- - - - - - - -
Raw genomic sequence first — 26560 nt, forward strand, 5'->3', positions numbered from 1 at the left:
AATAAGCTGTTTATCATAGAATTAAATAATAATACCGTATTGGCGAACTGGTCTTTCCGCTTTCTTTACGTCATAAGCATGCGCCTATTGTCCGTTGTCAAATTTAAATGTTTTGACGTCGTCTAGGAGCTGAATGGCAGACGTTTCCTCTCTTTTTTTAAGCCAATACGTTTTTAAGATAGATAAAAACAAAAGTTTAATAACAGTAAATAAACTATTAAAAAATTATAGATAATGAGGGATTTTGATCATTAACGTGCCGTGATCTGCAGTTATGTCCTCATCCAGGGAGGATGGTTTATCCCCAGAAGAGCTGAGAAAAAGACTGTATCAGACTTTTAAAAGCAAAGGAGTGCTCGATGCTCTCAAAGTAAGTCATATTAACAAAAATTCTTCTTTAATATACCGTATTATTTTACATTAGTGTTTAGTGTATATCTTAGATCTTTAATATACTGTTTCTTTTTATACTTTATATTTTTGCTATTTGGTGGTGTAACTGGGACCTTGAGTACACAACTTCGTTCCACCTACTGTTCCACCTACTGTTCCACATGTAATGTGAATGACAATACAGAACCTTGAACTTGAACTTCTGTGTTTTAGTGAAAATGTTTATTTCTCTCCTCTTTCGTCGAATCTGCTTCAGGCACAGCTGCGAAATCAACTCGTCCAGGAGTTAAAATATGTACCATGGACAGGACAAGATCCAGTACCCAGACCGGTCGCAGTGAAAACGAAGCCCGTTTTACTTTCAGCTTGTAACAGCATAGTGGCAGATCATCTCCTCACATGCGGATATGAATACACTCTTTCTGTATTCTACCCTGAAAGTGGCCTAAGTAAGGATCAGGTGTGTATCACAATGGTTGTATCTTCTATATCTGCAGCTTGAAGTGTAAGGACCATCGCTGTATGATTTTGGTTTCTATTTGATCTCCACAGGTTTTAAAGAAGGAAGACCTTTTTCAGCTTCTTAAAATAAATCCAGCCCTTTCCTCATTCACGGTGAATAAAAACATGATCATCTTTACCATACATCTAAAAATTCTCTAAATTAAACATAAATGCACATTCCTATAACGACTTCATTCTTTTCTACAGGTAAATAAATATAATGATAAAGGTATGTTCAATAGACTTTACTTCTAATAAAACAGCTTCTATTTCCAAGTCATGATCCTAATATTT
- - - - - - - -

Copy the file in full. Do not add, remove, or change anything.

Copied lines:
Raw genomic sequence first — 26560 nt, forward strand, 5'->3', positions numbered from 1 at the left:
AATAAGCTGTTTATCATAGAATTAAATAATAATACCGTATTGGCGAACTGGTCTTTCCGCTTTCTTTACGTCATAAGCATGCGCCTATTGTCCGTTGTCAAATTTAAATGTTTTGACGTCGTCTAGGAGCTGAATGGCAGACGTTTCCTCTCTTTTTTTAAGCCAATACGTTTTTAAGATAGATAAAAACAAAAGTTTAATAACAGTAAATAAACTATTAAAAAATTATAGATAATGAGGGATTTTGATCATTAACGTGCCGTGATCTGCAGTTATGTCCTCATCCAGGGAGGATGGTTTATCCCCAGAAGAGCTGAGAAAAAGACTGTATCAGACTTTTAAAAGCAAAGGAGTGCTCGATGCTCTCAAAGTAAGTCATATTAACAAAAATTCTTCTTTAATATACCGTATTATTTTACATTAGTGTTTAGTGTATATCTTAGATCTTTAATATACTGTTTCTTTTTATACTTTATATTTTTGCTATTTGGTGGTGTAACTGGGACCTTGAGTACACAACTTCGTTCCACCTACTGTTCCACCTACTGTTCCACATGTAATGTGAATGACAATACAGAACCTTGAACTTGAACTTCTGTGTTTTAGTGAAAATGTTTATTTCTCTCCTCTTTCGTCGAATCTGCTTCAGGCACAGCTGCGAAATCAACTCGTCCAGGAGTTAAAATATGTACCATGGACAGGACAAGATCCAGTACCCAGACCGGTCGCAGTGAAAACGAAGCCCGTTTTACTTTCAGCTTGTAACAGCATAGTGGCAGATCATCTCCTCACATGCGGATATGAATACACTCTTTCTGTATTCTACCCTGAAAGTGGCCTAAGTAAGGATCAGGTGTGTATCACAATGGTTGTATCTTCTATATCTGCAGCTTGAAGTGTAAGGACCATCGCTGTATGATTTTGGTTTCTATTTGATCTCCACAGGTTTTAAAGAAGGAAGACCTTTTTCAGCTTCTTAAAATAAATCCAGCCCTTTCCTCATTCACGGTGAATAAAAACATGATCATCTTTACCATACATCTAAAAATTCTCTAAATTAAACATAAATGCACATTCCTATAACGACTTCATTCTTTTCTACAGGTAAATAAATATAATGATAAAGGTATGTTCAATAGACTTTACTTCTAATAAAACAGCTTCTATTTCCAAGTCATGATCCTAATATTT